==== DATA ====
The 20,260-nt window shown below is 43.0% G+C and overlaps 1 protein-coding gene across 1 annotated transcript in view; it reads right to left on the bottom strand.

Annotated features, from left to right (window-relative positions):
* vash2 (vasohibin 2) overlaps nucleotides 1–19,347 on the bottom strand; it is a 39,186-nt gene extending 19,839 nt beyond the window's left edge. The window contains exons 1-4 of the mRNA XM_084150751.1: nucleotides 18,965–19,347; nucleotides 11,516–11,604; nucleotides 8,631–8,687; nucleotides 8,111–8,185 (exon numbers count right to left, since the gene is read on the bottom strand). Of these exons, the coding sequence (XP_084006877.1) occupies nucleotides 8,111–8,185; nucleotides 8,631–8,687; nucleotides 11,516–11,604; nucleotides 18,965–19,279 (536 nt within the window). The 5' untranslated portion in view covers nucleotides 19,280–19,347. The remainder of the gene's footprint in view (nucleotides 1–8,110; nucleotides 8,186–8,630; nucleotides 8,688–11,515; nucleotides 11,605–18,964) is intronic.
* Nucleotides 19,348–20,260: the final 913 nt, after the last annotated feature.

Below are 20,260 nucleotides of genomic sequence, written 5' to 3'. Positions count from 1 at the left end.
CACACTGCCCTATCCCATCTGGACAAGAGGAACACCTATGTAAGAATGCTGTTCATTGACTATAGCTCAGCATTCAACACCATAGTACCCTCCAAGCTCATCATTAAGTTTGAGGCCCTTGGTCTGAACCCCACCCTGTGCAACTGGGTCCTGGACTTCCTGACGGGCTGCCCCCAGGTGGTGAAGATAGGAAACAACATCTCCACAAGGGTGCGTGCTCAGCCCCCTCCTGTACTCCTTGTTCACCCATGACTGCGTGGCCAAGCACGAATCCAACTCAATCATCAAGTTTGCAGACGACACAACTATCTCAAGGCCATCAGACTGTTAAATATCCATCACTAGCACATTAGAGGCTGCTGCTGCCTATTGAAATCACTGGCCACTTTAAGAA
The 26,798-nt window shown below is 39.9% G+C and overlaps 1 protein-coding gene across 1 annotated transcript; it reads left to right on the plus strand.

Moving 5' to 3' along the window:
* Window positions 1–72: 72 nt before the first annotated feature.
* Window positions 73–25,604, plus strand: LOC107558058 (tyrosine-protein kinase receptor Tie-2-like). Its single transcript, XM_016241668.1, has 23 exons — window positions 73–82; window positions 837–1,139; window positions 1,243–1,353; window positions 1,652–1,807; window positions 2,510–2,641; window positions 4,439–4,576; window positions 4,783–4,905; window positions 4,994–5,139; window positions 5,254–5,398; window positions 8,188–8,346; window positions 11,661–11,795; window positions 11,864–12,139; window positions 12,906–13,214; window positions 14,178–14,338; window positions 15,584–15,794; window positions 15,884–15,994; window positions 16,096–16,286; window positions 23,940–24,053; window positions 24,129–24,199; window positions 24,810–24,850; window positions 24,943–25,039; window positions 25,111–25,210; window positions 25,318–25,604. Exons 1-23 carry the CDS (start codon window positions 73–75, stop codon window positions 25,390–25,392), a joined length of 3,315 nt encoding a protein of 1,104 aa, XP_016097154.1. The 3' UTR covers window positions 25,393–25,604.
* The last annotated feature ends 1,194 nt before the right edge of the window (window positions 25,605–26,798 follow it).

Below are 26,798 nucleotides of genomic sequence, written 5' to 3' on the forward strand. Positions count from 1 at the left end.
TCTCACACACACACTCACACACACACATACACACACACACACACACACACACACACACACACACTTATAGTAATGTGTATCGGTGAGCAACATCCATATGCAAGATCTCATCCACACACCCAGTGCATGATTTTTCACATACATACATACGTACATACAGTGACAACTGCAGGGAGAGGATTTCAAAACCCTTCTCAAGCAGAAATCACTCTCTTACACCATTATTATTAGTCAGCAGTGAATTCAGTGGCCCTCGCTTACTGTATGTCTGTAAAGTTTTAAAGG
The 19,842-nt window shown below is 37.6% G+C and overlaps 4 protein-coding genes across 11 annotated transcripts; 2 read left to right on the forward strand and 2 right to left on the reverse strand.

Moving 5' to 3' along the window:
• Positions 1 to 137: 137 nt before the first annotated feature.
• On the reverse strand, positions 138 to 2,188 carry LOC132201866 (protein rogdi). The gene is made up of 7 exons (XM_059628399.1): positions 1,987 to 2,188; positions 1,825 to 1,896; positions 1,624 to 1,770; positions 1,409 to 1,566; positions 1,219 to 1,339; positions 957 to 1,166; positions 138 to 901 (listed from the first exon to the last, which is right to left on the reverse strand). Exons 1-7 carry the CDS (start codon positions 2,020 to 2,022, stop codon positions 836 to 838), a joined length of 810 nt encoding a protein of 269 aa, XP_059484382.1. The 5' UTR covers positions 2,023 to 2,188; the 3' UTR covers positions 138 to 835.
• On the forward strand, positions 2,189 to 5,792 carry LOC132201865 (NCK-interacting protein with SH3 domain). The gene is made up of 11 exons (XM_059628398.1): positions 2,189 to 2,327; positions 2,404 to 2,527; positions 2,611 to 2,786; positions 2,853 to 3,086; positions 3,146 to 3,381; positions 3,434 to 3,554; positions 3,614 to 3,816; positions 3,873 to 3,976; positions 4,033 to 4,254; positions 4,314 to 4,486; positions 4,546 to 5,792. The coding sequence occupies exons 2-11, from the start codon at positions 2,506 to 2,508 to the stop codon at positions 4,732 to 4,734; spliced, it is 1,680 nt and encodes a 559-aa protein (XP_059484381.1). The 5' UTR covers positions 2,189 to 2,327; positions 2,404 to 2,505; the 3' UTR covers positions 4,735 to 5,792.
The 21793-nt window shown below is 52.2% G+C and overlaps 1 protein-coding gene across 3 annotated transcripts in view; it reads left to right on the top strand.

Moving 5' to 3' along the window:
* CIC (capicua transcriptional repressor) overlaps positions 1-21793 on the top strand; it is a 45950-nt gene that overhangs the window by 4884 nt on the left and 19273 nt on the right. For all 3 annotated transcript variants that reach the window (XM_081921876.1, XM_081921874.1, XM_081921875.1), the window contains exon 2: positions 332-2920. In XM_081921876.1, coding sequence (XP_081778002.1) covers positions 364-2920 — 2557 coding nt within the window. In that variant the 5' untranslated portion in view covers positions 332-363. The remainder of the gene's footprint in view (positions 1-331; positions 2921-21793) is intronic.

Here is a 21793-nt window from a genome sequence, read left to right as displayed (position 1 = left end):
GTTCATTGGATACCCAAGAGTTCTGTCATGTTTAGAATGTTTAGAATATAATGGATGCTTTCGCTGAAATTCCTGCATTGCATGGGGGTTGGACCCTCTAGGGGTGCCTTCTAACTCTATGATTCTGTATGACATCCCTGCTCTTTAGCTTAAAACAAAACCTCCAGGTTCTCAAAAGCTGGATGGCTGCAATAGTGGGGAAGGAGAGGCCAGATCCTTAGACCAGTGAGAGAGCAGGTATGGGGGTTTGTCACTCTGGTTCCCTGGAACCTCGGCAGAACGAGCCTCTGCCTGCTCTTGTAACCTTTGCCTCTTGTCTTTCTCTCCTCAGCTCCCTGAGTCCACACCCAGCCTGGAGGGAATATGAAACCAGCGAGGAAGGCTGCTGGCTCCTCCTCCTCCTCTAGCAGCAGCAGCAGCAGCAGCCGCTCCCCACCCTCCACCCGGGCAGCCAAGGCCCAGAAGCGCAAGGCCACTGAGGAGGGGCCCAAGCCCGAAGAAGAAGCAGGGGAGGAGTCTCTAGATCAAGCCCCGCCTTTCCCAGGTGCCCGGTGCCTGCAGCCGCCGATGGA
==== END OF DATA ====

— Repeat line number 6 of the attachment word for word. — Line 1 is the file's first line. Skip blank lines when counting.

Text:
CACACTGCCCTATCCCATCTGGACAAGAGGAACACCTATGTAAGAATGCTGTTCATTGACTATAGCTCAGCATTCAACACCATAGTACCCTCCAAGCTCATCATTAAGTTTGAGGCCCTTGGTCTGAACCCCACCCTGTGCAACTGGGTCCTGGACTTCCTGACGGGCTGCCCCCAGGTGGTGAAGATAGGAAACAACATCTCCACAAGGGTGCGTGCTCAGCCCCCTCCTGTACTCCTTGTTCACCCATGACTGCGTGGCCAAGCACGAATCCAACTCAATCATCAAGTTTGCAGACGACACAACTATCTCAAGGCCATCAGACTGTTAAATATCCATCACTAGCACATTAGAGGCTGCTGCTGCCTATTGAAATCACTGGCCACTTTAAGAA